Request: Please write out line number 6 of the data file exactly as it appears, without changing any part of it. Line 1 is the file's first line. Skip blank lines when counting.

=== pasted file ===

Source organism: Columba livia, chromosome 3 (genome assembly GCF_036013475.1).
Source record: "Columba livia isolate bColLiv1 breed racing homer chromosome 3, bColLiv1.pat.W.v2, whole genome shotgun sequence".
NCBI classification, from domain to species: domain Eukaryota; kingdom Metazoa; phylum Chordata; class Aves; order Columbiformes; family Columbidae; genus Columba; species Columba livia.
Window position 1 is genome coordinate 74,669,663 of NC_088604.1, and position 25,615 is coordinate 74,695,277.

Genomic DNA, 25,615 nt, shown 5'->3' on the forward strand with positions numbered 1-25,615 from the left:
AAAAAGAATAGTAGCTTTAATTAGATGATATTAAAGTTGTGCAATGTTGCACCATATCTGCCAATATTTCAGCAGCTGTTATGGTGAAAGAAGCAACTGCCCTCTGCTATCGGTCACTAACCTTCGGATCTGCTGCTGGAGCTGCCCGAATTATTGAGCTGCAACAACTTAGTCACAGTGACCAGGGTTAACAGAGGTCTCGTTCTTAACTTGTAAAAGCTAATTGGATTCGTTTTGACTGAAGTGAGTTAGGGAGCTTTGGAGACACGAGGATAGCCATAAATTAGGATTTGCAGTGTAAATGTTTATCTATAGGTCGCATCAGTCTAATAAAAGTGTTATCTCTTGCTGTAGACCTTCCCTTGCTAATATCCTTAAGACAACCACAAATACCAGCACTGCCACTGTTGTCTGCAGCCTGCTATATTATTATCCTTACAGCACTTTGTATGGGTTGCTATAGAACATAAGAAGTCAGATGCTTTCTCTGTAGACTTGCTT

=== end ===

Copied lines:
AAAAAGAATAGTAGCTTTAATTAGATGATATTAAAGTTGTGCAATGTTGCACCATATCTGCCAATATTTCAGCAGCTGTTATGGTGAAAGAAGCAACTGCCCTCTGCTATCGGTCACTAACCTTCGGATCTGCTGCTGGAGCTGCCCGAATTATTGAGCTGCAACAACTTAGTCACAGTGACCAGGGTTAACAGAGGTCTCGTTCTTAACTTGTAAAAGCTAATTGGATTCGTTTTGACTGAAGTGAGTTAGGGAGCTTTGGAGACACGAGGATAGCCATAAATTAGGATTTGCAGTGTAAATGTTTATCTATAGGTCGCATCAGTCTAATAAAAGTGTTATCTCTTGCTGTAGACCTTCCCTTGCTAATATCCTTAAGACAACCACAAATACCAGCACTGCCACTGTTGTCTGCAGCCTGCTATATTATTATCCTTACAGCACTTTGTATGGGTTGCTATAGAACATAAGAAGTCAGATGCTTTCTCTGTAGACTTGCTT